This article was reported in collaboration by High Country News and Montana Free Press
In late July, U.S. Sen. Steve Daines visited the small town of Cascade, on the Missouri River. The occasion: Spectrum’s announcement that it would bring broadband to the town’s nearly 800 residents. Many remote parts of the state still lack cellphone service, never mind high-speed internet. Daines framed the event as a victory, telling a TV station that he was on “a full-court press” to bridge the state’s digital divide.
“I’ve been told broadband is amazing,” said Mike Moore, 57, president of Cascade’s Stockmens Bank, in late September, about seven weeks after the Montana Republican’s visit. But he also allowed that the existing internet was “perfectly satisfactory.”
The bank lobby was closed because of COVID-19, but when I walked up to the drive-through window, Moore waved me inside to a back room with an elk mounted on the wall. Soon his father, Murry S. Moore, 81, the town’s mayor and the bank’s CEO, arrived on a motorized scooter. When it came to the upgrade, Mayor Moore said, “It’s not like I’m sitting at home waiting for it.”
There may be a digital divide in Angela or Busby, but Cascade is only 30 minutes from Great Falls. Why, I asked, was the announcement such a big deal? The mayor, who has sculpted white hair, shrugged: “It was just a political opportunity.’’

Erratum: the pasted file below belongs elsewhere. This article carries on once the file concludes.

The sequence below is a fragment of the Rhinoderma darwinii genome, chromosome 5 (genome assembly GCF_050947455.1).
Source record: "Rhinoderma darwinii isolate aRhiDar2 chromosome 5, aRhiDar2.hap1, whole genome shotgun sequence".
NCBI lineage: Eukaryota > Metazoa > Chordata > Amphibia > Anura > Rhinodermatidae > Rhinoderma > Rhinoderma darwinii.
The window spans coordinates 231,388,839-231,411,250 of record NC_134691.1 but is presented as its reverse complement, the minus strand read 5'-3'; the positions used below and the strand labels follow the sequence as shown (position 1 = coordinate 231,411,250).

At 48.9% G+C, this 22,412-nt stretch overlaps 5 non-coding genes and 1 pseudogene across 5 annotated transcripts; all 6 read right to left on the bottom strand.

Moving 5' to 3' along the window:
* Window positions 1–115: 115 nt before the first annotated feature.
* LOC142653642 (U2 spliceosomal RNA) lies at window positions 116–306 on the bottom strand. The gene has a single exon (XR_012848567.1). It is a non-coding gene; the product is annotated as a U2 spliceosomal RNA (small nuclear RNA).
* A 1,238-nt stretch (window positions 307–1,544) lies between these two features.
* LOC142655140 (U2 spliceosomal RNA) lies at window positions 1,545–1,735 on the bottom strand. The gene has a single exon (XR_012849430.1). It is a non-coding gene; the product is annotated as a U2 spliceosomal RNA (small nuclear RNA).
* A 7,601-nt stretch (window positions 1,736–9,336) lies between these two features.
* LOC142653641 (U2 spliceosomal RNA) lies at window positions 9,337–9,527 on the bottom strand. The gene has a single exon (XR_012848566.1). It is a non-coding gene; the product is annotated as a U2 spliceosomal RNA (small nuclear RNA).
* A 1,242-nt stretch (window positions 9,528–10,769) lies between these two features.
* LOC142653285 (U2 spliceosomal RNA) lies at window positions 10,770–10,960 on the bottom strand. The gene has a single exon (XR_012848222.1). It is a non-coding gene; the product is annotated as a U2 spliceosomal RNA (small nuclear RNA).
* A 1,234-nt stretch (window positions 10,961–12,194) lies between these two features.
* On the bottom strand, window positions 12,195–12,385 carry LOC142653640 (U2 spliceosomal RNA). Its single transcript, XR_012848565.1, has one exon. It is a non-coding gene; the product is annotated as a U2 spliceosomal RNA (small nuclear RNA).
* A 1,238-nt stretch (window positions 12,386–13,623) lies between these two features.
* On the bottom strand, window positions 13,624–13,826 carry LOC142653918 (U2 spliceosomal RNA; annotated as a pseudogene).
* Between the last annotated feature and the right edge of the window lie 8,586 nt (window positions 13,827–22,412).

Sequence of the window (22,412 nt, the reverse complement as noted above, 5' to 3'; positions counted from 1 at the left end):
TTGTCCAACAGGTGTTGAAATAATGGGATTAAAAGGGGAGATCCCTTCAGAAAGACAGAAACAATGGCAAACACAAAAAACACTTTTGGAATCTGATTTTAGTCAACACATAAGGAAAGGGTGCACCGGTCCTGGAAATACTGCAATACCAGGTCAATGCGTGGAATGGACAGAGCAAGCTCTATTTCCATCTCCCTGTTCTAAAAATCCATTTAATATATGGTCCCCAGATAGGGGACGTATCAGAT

I had come to gauge their reaction to this year’s battle for the state’s open Senate seat: Daines, the Republican incumbent, versus Steve Bullock, the sitting Democratic governor. As one of the few races that could tip the balance of power in Washington, D.C., it has become increasingly nationalized, vicious and expensive. In such an atmosphere, any news can be sharpened into an advantage or a weapon. Montanans’ social media feeds are full of targeted micro-ads.
The outcome could threaten the state’s legacy of independent politics, where idea-based voters proudly split their tickets. Montana has not voted for a Democratic president since 1992; it has not voted for a Republican governor since 2000. This year, though, the races for governor, senator and Montana’s lone congressional seat could all go Republican, fundamentally shifting the state’s dynamic. The most closely watched contest, the Senate race, is too close to call.
The Moores are both Republicans who say they oppose big-government regulation, but their ideas span the aisle. Mayor Murry said he sometimes splits tickets. His son called the Affordable Care Act, which Daines has repeatedly voted to repeal, “a great deal.” His father said, “I kinda think anybody who wants Medicare should just be able to sign up for it.”
“But that’s what the Affordable Care Act does!” said Mike Moore. His father added that once you were on Medicare, you shouldn’t be able to back out.